Youth Helpful Info-For Family

I’m concerned about my loved one…

  1. How do I know when someone has taken their diet too far?
  2. What are some warning signs I should be looking out for?
  3. How should I approach my loved one?
  4. How can I talk to my children when I see a problem?
  5. Can you recommend some helpful books?
  6. How can I connect with other parents?
  7. Any tips for parents at mealtimes?

How do I know when someone has taken their diet too far?

Dieting is about doing something healthy for yourself. It’s about losing weight in a healthy way so how you feel on the outside will match how good you already feel on the inside.

Having an Eating Disorder is much more than just being on a diet. An eating disorder is an illness that permeates all aspects of a sufferer’s life, is caused by a variety of emotional factors and influences, and has profound effects on the sufferer and their loved ones. Eating disorders are about trying to make your whole life better through food and eating (or lack of) and/or exercise. They are about seeking approval and acceptance from everyone. Eating Disorders are about how life won’t be good until weight is lost, and there’s no concern for what kind of damage you do to yourself to get there. Eating Disorders are about being convinced that your whole self-esteem is hinged on what you weigh and how you look. They are an attempt to control your life and emotions through food/lack of food and are a huge neon sign saying “Look how out of control I really feel!” Eating disorders are about stress, coping, pain, anger, acceptance, validation, confusion, fear, cleverly (or not so cleverly) hidden behind phrases like “I’m just on a diet” (adapted from

What are some warning signs I should be looking our for?

Warning Signs of Anorexia Nervosa

  • Dramatic weight loss
  • Preoccupation with weight, food, calories, fat grams, and dieting
  • Refusal to eat certain foods, progressing to restrictions against whole categories of food (i.e. no carbohydrates, etc.)
  • Frequent comments about feeling “fat” or overweight despite weight loss
  • Anxiety about gaining weight or being “fat”
  • Denial of hunger
  • Development of food rituals (i.e. eating foods in certain orders, excessive chewing, rearranging food on a plate)
  • Consistent excuses to avoid mealtimes or situations involving food, such as “I ate a big meal earlier so I’m not hungry now,” or “I’m not hungry now so I’ll just eat later
  • Excessive, rigid exercise regimen despite weather, fatigue, illness, or injury- the need to “burn off” calories taken in
  • Withdrawal from usual friends and activities

Warning Signs of Bulimia

  • Evidence of binge-eating, including disappearance of large amounts of food in short periods of time or the existence of wrappers indicating the consumption of large amounts of food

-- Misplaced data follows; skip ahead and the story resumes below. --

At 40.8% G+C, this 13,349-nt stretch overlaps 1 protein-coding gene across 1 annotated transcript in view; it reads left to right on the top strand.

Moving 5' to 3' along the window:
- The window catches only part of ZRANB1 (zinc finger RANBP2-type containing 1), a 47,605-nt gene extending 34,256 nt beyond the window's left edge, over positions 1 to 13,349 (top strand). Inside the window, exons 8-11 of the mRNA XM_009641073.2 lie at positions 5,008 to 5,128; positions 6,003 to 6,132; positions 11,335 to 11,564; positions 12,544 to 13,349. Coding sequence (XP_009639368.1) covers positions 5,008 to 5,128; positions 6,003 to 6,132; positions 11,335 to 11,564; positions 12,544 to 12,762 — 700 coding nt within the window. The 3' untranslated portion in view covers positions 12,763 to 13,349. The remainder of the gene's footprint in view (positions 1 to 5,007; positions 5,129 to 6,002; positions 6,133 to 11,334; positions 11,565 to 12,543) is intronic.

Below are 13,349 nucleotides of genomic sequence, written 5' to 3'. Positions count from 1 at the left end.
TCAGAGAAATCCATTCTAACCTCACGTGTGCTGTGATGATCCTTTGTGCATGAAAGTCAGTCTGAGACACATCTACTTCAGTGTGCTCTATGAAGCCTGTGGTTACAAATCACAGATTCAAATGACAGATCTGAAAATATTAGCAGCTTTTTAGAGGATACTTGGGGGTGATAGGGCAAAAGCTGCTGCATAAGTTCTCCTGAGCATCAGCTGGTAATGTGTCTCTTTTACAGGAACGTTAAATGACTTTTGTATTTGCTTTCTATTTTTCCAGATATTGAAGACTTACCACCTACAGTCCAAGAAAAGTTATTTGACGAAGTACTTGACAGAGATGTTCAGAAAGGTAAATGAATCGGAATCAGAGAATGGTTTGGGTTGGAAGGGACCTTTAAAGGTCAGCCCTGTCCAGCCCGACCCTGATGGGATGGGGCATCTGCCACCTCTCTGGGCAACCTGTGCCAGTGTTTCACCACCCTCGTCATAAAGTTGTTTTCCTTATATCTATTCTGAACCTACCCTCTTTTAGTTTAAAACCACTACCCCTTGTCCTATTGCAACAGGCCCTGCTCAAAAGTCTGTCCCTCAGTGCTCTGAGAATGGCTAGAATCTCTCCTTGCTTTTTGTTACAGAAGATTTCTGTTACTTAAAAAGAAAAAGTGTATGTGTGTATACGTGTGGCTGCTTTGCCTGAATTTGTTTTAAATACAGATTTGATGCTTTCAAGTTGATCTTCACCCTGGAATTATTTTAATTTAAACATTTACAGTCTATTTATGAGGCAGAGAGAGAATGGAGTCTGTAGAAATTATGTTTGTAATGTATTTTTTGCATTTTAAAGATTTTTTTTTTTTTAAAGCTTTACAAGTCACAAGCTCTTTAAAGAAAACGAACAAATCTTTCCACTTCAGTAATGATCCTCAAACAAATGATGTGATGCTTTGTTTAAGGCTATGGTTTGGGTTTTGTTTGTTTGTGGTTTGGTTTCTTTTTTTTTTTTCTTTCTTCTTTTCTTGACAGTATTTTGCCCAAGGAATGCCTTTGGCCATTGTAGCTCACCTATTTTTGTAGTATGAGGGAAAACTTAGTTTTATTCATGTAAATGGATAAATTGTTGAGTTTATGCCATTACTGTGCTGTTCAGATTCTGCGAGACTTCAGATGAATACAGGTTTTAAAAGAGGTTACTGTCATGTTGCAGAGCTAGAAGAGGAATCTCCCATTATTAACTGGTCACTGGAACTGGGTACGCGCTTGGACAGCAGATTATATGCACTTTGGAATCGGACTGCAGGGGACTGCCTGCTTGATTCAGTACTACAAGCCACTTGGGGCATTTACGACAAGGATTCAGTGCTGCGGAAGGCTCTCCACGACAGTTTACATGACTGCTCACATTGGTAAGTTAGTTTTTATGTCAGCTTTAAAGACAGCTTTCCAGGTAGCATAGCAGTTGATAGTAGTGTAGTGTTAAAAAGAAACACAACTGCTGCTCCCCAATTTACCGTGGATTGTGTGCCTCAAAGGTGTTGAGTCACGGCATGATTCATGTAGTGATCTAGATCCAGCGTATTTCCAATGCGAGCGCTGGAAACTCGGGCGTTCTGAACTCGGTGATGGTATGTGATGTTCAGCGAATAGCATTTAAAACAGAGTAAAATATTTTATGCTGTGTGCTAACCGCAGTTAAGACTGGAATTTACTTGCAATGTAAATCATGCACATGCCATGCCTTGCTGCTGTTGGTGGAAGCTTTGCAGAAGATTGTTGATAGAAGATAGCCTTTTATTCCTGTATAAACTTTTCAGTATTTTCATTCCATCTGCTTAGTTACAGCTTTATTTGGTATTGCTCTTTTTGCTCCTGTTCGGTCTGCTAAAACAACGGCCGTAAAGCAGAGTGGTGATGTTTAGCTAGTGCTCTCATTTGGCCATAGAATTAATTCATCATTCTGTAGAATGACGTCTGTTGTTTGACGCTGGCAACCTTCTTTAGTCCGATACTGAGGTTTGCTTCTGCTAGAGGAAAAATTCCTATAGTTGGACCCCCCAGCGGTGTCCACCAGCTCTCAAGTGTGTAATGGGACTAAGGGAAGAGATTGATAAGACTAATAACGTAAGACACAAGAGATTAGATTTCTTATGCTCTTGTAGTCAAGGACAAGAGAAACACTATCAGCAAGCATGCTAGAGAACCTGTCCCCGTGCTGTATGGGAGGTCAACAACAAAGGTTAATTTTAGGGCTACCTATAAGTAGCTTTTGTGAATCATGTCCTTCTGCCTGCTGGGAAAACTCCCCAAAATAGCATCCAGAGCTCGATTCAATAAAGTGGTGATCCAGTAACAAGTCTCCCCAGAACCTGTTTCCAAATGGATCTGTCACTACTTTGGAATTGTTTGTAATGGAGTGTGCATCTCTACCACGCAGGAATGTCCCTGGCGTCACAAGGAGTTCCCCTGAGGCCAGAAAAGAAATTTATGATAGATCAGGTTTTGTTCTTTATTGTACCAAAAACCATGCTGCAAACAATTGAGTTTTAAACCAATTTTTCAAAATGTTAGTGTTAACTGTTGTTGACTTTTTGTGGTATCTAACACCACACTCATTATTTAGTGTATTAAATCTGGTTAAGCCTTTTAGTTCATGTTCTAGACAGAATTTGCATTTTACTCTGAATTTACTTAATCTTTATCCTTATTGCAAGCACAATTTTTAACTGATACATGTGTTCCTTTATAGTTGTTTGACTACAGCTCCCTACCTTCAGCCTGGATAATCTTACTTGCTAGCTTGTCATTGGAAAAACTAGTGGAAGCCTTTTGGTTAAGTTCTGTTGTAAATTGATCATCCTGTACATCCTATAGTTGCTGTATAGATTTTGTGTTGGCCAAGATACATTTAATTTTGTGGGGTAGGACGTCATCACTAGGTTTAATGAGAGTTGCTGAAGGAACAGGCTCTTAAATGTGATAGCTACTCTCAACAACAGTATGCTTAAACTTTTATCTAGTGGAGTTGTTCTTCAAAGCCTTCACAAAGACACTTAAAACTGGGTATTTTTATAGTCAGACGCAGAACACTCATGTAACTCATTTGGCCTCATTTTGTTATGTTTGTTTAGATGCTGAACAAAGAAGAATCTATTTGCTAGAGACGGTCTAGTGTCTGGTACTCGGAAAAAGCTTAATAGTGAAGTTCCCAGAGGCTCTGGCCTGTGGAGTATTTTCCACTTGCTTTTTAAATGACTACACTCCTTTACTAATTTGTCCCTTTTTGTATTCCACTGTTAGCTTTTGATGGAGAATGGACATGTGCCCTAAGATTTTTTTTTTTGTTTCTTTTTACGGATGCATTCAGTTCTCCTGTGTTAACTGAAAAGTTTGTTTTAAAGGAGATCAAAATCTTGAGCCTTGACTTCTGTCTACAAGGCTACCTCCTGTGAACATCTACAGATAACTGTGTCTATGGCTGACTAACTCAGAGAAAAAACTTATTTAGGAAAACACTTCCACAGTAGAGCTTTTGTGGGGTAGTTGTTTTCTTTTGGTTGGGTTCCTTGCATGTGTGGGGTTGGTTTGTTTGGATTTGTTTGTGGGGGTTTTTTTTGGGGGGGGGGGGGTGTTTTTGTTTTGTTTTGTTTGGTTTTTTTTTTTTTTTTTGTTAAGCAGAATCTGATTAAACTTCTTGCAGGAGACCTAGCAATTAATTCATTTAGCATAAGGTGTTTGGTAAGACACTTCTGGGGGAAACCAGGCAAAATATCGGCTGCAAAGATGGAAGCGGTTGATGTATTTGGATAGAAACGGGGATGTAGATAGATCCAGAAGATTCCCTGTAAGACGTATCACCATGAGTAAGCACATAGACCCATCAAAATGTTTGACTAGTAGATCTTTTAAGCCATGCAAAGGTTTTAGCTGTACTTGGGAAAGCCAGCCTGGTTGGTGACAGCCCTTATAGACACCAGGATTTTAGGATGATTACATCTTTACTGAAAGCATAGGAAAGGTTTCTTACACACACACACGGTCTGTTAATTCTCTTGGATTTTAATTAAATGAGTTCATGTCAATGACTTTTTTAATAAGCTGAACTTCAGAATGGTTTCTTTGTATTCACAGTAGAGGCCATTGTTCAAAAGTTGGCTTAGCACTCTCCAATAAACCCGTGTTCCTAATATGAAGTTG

• Evidence of purging behaviors, including frequent trips to the bathroom after meals, signs and/or smells of vomiting, presence of wrappers or packages of laxatives or diuretics
  • Excessive, rigid exercise regimen despite weather, fatigue, illness, or injury- the need to “burn off” calories taken in
  • Unusual swelling of the cheeks or jaw area
  • Calluses on the back of the hands and knuckles from self-induced vomiting
  • Bloodshot and/or watery eyes after using a bathroom
  • Discoloration or staining of the teeth
  • Creation of complex lifestyle schedules or rituals to make time for binge-and-purge sessions
  • Withdrawal from usual friends and activities
  • In general, behaviors and attitudes indicating that weight loss, dieting, and control of food are becoming primary concerns

Warning Signs of Binge Eating Disorder

  • Dramatic weight gain or obesity
  • Disappearance of large amounts of food in short periods of time or the existence of wrappers indicating the consumption of large amounts of food
  • Frequent episodes of eating large quantities of food in short periods of time
  • Feeling out of control over eating behavior
  • Feeling ashamed or disgusted by the behavior
  • Eating when not hungry
  • Eating in secret

How should I approach my loved one?

Here are some ideas you should take into consideration when approaching a loved one with the possibility they are suffering with an eating disorder:

  • Be gentle and caring, and be prepared to listen without offering mounds of advice. You are not the person’s therapist, nor should you pretend to be. Being a good listener means your ears are open and your mouth is shut, you are not intervening with “I know what you mean, that happened to me once when….”- just listen. If they then finish and ask what your thoughts or opinions are, be honest and caring.
  • Don’t make the person feel threatened. It is not your job to dictate what they should and shouldn’t do. If this person has finally decided to talk to you and trust you, cherish it and uphold your role in holding their confidence.
  • Be encouraging. The recovery road can be a long and uphill battle, with pitfalls and setbacks. Don’t be disappointed or disapproving when a sufferer displays signs of falling back, just encourage them to continue pushing forward. Recovery is not only hard work, but can be very confusing and painful, be sure to remind them that you understand this, and that “you cannot always continue to stride forward without a stumble from time to time. It’s okay.” Recovery is about progress, not perfection.